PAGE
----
0016 Country Code

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0016 Country Code

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New Fitness Trails 20120214 0016

New Fitness Trails 20120214 0016
For those who enjoy a good walk—minus a ruck sack and combat boots—Fort Knox is actively developing recreational hiking trails for health and fitness. The trails will be designed for multiple purposes.
In a master plan of several years, the garrison commander hopes to connect all Fort Knox communities and eventually provide access to Saunders Springs in Radcliff via these trails.
“These trails are being developed in direct response to the most recent leisure needs survey,” explained Col. Bruce Jenkins, the Fort Knox garrison commander. “The community folks indicated on those surveys that they wanted paved hiking trails for recreational use.”
Due to the increase of people and vehicles on the installation, Jenkins said the hiking needed to be done where people could pursue those fitness goals safely, without being on the busy roads of Fort Knox.
In the immediate future, the first installment of trails will be opened in three phases.
The first trail to open is nearly finished and parallels Wilson Road. The paved pathway just needs signage and parking areas—already in the plans—to be complete.
The second phase, coming sometime this spring, will be a graveled trail in Heard Park on the eastern side of the installation near the Lt. Gen. Maude Complex.
The third phase, hopefully available so users could observe the leaves changing colors in the fall, will include a graveled path on the east side of Wilson Road, extending from Ninth Cavalry Regiment Avenue south to Seventh Armor Division Road. That trail will be longer and more challenging, whether for use by bikers or runners.
“I happened to be out exploring and stumbled across Heard Park,” said Jenkins. “It’s beautiful out there and it was just being wasted now that we have no more basic trainees.
“It only made sense to repurpose some of those training areas formerly used by Soldiers—and now used very little—by converting them to answer the health and fitness needs of the community.”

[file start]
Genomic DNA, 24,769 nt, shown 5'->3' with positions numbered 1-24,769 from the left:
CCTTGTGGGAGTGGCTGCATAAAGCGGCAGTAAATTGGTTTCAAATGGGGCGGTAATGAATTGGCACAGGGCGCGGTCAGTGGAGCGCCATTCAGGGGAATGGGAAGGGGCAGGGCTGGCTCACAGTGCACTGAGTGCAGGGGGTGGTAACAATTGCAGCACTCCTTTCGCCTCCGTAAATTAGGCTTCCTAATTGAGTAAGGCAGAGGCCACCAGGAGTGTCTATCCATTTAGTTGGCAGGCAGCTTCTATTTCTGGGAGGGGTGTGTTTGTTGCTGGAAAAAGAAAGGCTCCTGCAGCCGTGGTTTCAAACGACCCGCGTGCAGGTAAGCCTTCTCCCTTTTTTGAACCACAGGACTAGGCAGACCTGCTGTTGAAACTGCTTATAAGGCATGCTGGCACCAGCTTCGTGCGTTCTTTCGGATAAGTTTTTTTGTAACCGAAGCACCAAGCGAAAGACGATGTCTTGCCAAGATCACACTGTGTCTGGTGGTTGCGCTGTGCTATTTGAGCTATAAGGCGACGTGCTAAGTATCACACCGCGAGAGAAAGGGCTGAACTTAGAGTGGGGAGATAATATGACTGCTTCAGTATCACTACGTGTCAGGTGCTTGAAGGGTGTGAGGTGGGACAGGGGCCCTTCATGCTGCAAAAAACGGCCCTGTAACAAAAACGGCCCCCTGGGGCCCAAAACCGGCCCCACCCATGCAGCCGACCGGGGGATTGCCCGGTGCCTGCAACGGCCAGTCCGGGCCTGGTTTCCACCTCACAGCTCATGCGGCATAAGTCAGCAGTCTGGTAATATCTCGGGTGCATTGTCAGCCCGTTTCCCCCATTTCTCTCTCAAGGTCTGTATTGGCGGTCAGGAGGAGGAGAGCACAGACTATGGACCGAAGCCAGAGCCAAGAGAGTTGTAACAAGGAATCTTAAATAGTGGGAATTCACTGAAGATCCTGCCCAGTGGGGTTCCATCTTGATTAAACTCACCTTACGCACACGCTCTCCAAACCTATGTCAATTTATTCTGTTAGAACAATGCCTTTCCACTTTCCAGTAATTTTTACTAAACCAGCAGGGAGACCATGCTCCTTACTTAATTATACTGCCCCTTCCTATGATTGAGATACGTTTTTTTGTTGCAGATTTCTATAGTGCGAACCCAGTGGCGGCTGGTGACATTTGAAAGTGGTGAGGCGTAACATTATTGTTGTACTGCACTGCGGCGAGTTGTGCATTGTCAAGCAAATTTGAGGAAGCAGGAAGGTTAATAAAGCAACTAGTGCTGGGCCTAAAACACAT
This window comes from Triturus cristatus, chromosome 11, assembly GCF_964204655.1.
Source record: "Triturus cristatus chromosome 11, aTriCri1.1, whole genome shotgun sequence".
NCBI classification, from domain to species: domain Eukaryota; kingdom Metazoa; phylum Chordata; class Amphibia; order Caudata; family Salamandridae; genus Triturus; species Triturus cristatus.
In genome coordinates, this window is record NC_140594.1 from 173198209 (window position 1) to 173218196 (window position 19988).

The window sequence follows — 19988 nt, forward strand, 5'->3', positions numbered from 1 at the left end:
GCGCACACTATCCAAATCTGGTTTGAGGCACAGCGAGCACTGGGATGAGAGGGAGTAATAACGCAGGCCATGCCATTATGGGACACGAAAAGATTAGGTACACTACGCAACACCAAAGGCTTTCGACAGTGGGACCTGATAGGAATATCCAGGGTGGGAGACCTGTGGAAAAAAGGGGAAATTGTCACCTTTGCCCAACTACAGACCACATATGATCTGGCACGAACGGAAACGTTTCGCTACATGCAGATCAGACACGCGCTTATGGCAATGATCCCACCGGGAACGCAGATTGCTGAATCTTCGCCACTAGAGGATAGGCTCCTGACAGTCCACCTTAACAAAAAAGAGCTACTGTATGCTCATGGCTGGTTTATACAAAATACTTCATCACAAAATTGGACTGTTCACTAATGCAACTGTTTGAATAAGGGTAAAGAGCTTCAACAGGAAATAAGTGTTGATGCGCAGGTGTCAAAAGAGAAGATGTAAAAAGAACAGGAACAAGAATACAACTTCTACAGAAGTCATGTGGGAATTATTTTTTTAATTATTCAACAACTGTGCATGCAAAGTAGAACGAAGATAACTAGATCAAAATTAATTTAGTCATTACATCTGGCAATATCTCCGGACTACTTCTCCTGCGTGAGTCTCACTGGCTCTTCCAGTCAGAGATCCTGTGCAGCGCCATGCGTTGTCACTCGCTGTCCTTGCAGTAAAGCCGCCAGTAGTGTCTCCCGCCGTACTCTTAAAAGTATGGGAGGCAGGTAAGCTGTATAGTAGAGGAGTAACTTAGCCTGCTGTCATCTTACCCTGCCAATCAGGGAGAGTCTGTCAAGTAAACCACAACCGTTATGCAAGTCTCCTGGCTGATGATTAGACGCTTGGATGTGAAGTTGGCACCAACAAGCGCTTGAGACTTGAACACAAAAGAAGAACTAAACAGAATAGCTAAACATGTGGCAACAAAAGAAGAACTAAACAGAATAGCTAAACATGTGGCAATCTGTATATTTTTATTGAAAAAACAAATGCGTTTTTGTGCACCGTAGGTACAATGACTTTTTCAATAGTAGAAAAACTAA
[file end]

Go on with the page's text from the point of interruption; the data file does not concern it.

When all are complete, there should be 45 miles of trail, which Jenkins believes is the most in this area.
There was a time when hiking was unknown as a pastime. Just a few generations ago, people spent a good percentage of their waking hours walking—whether it was behind a mule-drawn plow, chasing cows into the barn, hoeing the garden, or even hoofing it to reach school, church or shopping. Walking wasn’t seen as recreation, but a necessary chore to accomplish other duties.
As life in the U.S. became more sedentary and urban, people began looking for ways to enjoy nature and get some exercise. Hiking, trekking, tramping—all terms for the pastime of walking to enjoy Mother Nature and perhaps observe wildlife—developed as a more accessible sport than mountaineering, which became popular in the ‘50s after Mount Everest was finally conquered.
To further assist those who use the paved oval around the designated green space near the Caruso youth sports complex, lighting will be installed in the near future so joggers and bikers can use the track safely, even when it’s dark.
Color-coded trails will be developed for different purposes and should provide a challenge for those who are athletic bikers or those who just enjoy hiking for pleasure.
“I envision paths that might eventually be used for cross country races or marathons,” Jenkins added. “These trails will be designed for use by civilians, Soldiers, retirees, contractors—all Fort Knox citizens.”